State expected to provide funds for school cellphone bans

Published: 5/25/2023 5:59:05 PM

Modified: 5/25/2023 5:58:50 PM

The state’s K-12 education department is encouraging districts to restrict or ban students’ cellphone use in schools, possibly moving toward a statewide mandate in the future.

Department of Elementary and Secondary Education (DESE) Commissioner Jeffrey Riley announced Tuesday that the department will “likely” create a matching grant program of up to $1 million for districts that pilot a cellphone restriction policy.

This is “not a mandate at this time,” he noted, “but we’re certainly interested in piloting more of this.”

Riley invited teachers, administrators and students from schools that have instituted restrictions or bans to speak before the Board of Elementary and Secondary Education at their monthly meeting on Tuesday. Some school representatives discussed their policies that require students to give up their phones at the start of class. Other schools restrict phone use in hallways as well.

Educators said student reliance on devices has increased since COVID-19 lockdowns caused children to look to screens for social interaction and learning, and questions were raised as to the effectiveness of cellphone restriction policies in an age where students can get social media and text message alerts sent to other forms of technology, like Apple watches.

In an effort to mitigate distractions caused by cellphones in the classroom, the Greenfield School Department joined a growing number of districts this year in implementing Yondr pouches — magnetic cellphone pouches where students’ phones can be locked inside during the day.

The pouches were created by a company headquartered in San Francisco and first implemented in Greenfield at the start of the 2022-2023 academic year at the middle and high school levels. Superintendent Christine DeBarge, who ordered the pouches, previously said the start-up cost is about $16,000, which would cover getting enough Yondr pouches for middle and high school students. After that, the recurring cost is approximately $12,000 per year, depending on student enrollment.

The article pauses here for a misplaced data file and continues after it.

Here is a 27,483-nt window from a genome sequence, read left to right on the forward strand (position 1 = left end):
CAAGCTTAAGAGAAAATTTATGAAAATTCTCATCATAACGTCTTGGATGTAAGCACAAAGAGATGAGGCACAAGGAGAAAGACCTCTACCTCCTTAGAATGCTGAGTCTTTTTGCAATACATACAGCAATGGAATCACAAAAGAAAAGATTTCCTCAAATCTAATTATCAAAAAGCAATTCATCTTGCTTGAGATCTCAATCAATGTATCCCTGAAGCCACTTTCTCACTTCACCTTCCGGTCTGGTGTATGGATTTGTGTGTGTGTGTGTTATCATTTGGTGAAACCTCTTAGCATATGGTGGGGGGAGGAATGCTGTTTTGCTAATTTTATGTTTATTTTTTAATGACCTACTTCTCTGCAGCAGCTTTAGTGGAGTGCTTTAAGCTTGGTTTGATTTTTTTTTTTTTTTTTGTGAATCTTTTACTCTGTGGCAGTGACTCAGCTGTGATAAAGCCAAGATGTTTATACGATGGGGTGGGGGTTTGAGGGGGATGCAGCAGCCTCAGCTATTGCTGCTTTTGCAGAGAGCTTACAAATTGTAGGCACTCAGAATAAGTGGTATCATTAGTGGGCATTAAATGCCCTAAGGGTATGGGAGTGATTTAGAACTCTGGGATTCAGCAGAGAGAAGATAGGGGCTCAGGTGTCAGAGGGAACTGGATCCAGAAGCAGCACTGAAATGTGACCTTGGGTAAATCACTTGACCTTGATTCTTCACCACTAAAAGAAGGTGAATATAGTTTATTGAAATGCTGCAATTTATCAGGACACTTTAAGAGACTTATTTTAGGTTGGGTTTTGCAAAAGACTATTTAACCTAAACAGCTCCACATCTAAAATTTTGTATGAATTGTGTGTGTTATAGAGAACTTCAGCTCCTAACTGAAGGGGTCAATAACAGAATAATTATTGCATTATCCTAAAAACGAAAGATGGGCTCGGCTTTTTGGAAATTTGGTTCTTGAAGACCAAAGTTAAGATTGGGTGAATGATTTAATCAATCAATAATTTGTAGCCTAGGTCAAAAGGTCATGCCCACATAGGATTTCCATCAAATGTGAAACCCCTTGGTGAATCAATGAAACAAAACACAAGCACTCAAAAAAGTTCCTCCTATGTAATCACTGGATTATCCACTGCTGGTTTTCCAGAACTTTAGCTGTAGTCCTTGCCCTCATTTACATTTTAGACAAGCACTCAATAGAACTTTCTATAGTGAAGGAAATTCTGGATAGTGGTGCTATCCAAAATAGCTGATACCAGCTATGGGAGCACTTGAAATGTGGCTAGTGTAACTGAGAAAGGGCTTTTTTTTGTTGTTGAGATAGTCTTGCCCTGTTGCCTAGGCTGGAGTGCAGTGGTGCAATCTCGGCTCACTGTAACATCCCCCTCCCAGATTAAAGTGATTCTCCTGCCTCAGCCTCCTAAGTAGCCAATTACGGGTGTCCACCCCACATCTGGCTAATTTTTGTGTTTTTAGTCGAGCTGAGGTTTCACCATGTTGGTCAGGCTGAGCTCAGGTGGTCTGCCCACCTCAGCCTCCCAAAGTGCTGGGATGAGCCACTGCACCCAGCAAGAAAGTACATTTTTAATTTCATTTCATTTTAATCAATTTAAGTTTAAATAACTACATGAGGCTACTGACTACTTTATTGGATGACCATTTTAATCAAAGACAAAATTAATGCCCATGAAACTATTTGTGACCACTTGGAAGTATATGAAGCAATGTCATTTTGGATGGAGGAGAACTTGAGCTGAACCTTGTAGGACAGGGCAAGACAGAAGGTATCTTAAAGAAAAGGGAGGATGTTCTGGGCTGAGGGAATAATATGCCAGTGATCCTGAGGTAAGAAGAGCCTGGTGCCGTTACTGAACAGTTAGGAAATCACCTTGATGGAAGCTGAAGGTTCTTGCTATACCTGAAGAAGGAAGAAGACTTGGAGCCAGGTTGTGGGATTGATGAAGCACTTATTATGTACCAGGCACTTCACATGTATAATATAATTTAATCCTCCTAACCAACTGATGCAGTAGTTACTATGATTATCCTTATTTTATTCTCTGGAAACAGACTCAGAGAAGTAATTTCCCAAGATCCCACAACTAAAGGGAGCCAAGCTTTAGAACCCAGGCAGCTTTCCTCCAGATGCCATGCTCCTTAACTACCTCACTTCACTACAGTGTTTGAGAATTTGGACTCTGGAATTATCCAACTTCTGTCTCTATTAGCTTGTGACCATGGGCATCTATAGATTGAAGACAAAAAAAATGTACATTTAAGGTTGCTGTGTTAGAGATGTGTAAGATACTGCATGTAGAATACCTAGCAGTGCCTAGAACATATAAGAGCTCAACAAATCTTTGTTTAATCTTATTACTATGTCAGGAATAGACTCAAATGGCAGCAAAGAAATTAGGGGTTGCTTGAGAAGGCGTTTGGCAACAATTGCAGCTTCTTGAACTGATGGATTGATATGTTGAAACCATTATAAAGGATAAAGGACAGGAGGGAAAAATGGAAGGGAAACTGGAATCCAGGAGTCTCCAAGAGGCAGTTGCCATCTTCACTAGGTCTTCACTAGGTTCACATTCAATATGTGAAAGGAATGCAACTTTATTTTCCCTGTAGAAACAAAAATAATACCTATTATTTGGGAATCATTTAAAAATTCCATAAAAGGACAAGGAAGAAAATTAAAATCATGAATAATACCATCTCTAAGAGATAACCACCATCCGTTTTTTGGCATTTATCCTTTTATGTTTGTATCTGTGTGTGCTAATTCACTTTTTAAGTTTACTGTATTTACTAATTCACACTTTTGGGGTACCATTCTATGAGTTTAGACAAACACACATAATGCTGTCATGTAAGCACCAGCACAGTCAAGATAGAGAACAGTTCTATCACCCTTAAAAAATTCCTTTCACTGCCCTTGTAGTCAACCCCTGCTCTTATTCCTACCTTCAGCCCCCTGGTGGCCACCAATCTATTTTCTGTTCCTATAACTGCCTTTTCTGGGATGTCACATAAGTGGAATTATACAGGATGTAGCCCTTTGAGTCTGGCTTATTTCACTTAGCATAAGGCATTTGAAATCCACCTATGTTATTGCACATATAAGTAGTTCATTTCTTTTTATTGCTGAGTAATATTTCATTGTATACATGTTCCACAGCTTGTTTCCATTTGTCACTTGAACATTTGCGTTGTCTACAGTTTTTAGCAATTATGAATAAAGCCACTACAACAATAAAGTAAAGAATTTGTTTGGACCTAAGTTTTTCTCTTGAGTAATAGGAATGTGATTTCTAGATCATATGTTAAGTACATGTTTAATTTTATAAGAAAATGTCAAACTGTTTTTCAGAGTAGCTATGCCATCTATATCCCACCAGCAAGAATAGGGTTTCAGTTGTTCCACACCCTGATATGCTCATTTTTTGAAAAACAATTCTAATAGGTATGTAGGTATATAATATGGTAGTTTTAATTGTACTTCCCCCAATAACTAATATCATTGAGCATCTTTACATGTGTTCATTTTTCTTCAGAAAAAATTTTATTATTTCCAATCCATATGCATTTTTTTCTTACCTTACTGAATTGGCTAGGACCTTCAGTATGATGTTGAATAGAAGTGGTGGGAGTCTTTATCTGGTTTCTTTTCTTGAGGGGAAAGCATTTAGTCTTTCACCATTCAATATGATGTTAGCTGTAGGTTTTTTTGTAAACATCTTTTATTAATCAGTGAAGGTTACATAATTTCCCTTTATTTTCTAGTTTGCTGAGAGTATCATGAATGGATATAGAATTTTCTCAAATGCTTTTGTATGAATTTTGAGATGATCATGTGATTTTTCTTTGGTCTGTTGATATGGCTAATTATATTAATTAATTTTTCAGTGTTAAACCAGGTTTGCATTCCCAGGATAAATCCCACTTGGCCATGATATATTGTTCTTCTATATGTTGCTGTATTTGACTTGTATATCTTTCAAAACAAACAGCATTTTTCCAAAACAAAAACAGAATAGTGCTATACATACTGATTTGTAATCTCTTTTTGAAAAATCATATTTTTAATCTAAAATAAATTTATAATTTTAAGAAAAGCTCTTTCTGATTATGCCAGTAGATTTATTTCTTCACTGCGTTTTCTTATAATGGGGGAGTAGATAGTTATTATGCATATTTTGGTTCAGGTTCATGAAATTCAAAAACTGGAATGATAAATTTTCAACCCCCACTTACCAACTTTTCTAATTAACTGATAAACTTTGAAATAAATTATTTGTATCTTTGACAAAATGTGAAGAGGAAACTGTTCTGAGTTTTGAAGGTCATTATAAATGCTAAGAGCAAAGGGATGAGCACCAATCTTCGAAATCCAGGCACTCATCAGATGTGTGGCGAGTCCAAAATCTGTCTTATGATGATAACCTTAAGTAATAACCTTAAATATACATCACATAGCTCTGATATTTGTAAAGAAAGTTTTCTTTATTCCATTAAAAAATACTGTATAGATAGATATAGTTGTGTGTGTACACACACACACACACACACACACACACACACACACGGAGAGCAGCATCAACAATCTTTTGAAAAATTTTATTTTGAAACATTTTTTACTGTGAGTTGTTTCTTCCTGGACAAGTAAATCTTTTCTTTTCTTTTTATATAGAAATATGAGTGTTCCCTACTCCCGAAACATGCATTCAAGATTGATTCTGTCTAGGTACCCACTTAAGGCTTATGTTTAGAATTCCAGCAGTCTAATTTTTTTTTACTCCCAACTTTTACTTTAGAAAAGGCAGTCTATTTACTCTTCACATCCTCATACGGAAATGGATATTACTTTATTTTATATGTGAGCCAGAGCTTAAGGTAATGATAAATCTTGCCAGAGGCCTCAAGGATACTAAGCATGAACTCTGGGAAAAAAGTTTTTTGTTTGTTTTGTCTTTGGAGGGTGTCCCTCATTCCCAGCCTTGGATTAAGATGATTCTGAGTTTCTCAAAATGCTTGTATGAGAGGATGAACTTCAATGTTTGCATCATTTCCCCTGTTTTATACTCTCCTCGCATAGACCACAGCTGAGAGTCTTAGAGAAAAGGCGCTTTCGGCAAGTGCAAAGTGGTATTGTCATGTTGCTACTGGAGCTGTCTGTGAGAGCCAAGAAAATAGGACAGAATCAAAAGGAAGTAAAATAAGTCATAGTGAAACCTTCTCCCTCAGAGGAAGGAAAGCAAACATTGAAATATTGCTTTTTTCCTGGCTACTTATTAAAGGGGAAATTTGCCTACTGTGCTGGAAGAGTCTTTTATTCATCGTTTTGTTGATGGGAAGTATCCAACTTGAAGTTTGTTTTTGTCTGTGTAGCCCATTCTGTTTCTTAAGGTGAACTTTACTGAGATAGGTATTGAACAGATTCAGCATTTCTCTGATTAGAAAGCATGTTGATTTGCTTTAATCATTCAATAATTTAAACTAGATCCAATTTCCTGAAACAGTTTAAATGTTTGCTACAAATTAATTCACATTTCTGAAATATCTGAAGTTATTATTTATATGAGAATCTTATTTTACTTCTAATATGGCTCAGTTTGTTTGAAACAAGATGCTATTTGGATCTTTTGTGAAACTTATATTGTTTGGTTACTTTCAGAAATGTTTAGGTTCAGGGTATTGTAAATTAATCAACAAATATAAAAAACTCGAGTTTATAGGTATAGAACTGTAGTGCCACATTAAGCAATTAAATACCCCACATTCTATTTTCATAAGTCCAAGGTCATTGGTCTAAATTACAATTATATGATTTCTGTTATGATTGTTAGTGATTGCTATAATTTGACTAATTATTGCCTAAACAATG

“We just ask that the superintendent try to find some ways to evaluate the program we put in place to stop cellphone use,” said School Committee member Glenn Johnson-Mussad. “We did see improvement in behavior, but at the same time, students were also getting back to normal after COVID and some of the behavioral problems we saw at the start of the year were going down anyway.”

During at least one School Committee meeting following the implementation of the Yondr program, student representatives shared that while the pouches had successfully cut back on distractions in the classroom, there was opposition from some students.

Elsewhere in western Massachusetts, Chicopee and Springfield schools have implemented similar programs. Schools in Milford and Boston also lock away students’ phones during the day.

Following the implementation of the program, the Greenfield School Committee’s policy and program subcommittee, chaired by Johnson-Mussad, began crafting a new cellphone policy.

“We’re very proud of our new policy on cellphones,” he said. “We’re really interested in improving student outcomes and we found cellphones are a detriment to student learning.”

The policy, which the committee voted to support earlier this month, explicitly states that “schools will … not allow students to access cellphones during the school day.” It further states that programs to curb cellphone use will be based on evidence of effectiveness and evaluated regularly. The Yondr program isn’t expressly named so as to leave the program in use up to the superintendent’s discretion.

“We don’t have the resources to cope with these devices in the classroom and make sure students are learning,” Johnson-Mussad explained. “I think it’s great that DESE is heading in that direction, and I’m proud we’ve been able to play a role in creating some policy around this that might be useful to other districts as well.”

At Tuesday’s panel with the Board of Elementary and Secondary Education, there wasn’t much discussion about the possible advantages of cellphones in the classroom, though board Chair Katherine Craven asked if there was “any thought given, though, to the phone as a pedagogical tool,” or “a pathway to more learning.”

Educators responded that teachers have the option to return students’ phones if they want to use them in a lesson.

Reporter Mary Byrne can be reached at or 413-930-4429. State House News Service reporter Sam Drysdale contributed.

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